I have been honest throughout the process of seeking a Way Forward for the UMC that I desire to see a UMC where we recognize there are compassionate, intelligent, Bible-Believing, Jesus-Loving United Methodists who are quite traditional and compassionate, intelligent, Bible-Believing, Jesus-Loving United Methodists who are very progressive in their beliefs about LGBTQ inclusion in the church. I know this because many of those on both sides of this divide have offered me Christ and mentored me in the faith. (If you are wondering how I can believe Jesus-Loving, Bible Believing Christians can disagree about LGBTQ inclusion in the church, please click hereto read a chapter from my recent book, Unafraid and Unashamed, which addresses this question directly.)
I desire for there to be a United Methodist Church were the diverse views of my mentors are honored, respected and protected. For this reason, I resonate with many of the ideas expressed in the One Church Plan which strongly guards freedom of conscience. I resonate with some of the ideas of expressed in the Simple Plan which questions why the church must take a stance on issues which compassionate, intelligent, Jesus-Loving, Bible Believing Christians can disagree on. I also resonate with some of our current standards which allow for diversity in practice, if not in theory. I cannot support The (Modified) Traditional Plan which establishes one perspective as the law of the land and encourages those with other perspectives to act against their consciences or leave the denomination.
I understand your perspective on United Methodism may not match my perspective. If not, I hope you know you still have my respect and love. And I hope you will find my articulation of the actions of General Conference to be fair and thoughtful.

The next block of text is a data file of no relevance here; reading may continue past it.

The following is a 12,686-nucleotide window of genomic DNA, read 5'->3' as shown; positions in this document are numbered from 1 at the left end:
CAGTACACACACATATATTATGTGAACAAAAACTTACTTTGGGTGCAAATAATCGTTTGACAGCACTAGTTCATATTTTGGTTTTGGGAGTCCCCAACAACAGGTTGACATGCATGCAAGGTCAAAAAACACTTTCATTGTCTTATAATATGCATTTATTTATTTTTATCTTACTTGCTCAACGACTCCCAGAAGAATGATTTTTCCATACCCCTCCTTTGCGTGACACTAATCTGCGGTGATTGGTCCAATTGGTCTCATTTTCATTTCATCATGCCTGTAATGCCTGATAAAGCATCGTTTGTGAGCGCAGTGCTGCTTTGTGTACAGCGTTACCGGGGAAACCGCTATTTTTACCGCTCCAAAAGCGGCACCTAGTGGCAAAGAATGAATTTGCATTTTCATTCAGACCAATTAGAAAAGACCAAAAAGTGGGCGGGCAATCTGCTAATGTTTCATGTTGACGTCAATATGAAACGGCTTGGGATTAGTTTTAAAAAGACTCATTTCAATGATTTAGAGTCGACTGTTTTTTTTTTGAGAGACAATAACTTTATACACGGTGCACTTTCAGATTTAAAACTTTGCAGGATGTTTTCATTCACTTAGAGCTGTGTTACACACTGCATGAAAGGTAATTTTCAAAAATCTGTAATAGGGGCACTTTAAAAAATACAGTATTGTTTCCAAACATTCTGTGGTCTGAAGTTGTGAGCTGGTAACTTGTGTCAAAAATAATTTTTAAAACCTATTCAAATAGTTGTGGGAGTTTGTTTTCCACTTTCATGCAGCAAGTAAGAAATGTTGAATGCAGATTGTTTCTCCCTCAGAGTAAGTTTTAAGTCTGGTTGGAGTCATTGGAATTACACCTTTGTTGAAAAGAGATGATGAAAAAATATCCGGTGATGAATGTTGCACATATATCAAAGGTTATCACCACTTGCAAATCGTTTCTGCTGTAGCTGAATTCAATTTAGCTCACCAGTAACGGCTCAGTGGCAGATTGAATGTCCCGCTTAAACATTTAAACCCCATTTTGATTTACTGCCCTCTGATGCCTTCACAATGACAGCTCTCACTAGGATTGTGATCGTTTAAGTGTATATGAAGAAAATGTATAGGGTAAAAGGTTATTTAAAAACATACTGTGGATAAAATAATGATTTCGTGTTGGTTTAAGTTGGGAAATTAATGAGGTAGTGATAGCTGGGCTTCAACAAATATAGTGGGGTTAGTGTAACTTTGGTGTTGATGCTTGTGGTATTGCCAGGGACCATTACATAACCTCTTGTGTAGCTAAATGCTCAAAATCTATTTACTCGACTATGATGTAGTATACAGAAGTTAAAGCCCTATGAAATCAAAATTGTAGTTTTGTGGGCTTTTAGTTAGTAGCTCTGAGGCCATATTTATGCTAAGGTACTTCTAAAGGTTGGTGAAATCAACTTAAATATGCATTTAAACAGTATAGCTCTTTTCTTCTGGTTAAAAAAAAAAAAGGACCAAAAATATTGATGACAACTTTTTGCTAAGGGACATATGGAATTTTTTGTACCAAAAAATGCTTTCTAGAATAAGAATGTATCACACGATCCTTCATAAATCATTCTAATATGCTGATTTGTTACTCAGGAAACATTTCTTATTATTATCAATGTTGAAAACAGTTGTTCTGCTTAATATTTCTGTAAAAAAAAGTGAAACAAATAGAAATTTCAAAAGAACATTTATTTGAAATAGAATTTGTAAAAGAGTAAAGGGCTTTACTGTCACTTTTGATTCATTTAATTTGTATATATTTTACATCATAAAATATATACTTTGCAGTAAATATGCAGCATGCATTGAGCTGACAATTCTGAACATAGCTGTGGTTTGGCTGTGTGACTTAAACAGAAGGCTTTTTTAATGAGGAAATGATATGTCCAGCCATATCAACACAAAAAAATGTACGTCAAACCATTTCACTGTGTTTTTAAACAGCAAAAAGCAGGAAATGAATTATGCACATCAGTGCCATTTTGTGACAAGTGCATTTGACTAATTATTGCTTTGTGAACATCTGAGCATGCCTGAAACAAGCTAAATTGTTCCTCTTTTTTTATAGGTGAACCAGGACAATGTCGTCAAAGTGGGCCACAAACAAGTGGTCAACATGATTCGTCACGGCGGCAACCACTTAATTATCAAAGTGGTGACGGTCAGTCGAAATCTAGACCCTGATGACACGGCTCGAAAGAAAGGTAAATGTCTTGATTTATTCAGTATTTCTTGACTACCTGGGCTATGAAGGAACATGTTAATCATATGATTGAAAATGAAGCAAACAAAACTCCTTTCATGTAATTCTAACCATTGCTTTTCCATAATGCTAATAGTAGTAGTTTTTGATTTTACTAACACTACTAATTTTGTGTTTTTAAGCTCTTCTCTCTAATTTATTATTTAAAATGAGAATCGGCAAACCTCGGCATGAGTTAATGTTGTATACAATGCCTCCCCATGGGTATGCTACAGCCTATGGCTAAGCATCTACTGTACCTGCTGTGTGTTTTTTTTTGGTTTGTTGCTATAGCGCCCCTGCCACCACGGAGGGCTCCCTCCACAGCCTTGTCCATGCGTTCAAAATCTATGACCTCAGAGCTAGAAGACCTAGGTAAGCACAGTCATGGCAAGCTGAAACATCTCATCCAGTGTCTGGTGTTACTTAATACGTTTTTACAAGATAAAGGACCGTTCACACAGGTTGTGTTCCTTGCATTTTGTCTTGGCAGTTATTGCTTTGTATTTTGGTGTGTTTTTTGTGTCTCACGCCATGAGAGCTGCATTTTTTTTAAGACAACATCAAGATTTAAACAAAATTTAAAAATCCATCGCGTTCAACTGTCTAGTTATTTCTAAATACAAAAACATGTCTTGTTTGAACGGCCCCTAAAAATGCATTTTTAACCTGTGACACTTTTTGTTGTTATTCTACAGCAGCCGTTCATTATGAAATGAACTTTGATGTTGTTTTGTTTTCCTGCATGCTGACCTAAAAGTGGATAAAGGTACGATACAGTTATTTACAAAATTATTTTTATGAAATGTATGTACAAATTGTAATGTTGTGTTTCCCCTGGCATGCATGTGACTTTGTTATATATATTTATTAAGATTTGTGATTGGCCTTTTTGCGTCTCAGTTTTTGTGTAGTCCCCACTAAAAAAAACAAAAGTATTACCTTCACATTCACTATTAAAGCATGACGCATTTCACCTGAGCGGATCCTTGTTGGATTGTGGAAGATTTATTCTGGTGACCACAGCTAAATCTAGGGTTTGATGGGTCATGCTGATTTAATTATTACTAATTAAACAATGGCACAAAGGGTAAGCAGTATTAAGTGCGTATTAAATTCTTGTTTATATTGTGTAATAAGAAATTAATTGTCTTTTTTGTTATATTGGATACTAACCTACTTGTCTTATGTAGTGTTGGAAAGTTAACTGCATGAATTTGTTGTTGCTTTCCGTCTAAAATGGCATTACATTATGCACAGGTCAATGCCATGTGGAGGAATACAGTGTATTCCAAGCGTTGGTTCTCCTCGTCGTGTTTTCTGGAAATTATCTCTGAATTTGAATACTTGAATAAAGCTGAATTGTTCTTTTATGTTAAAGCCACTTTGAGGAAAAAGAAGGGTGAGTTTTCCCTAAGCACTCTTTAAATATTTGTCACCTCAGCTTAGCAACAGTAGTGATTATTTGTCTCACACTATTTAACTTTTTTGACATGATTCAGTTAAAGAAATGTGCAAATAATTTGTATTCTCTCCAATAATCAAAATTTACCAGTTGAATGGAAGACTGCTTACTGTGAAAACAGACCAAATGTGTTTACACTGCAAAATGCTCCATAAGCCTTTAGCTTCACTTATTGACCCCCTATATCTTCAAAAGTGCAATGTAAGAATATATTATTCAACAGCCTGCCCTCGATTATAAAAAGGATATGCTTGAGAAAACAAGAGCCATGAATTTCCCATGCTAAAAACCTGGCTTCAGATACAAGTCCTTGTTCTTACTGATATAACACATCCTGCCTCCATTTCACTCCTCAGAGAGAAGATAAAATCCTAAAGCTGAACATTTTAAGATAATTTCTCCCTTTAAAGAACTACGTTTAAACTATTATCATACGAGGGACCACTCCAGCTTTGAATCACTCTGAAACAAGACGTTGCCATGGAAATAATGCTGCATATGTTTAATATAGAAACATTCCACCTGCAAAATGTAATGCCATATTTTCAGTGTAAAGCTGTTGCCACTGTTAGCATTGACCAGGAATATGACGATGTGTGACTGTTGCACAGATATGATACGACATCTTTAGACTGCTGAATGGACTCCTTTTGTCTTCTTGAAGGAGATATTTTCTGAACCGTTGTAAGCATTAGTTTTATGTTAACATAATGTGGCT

If you are an LGBTQ person reading this blog, please know you are a beloved child of God not an issue merely to be debated.
If you are a concerned United Methodist of whatever perspective who simply wants to the church learn how to love the people Christ loved the way Christ loved them, please continue to pray Christ will work in, through, above, beyond and if need be in spite of us and our sacred, yet imperfect way of doing church together.
Blessings to all!
Day 1 of the General Conference began with 7 hours of worship, prayer and fasting.
Beginning with Prayers and Praises
The day focused on surrendering and submitting to God. Bishops led prayer from the stage and delegates took time to gather with one another for discussion and prayer.
Prayers were offered from each area of the world. Representatives of Europe and Asia celebrated churches bringing together youth from Ukraine and Russia to help bring peace among two conflicted cultures. They celebrated the way United Methodist Churches were welcoming migrants coming to Europe from all over the world and helping start new churches. They asked for prayer for the churches in Russia where new governmental restrictions severely limit the ability of churches to share the Gospel in their communities.
Churches from Africa celebrated new churches starting with almost no budget and trusting God to provide. They prayed for God’s strength for the church to remain united and continue its work in Africa in the areas of combatting preventable diseases and promoting women’s education and empowerment.
Churches from the United States asked for prayer for discrimination affecting migrants and African Americans. There was also a time of prayer for LGBTQ persons in the room and throughout the UMC.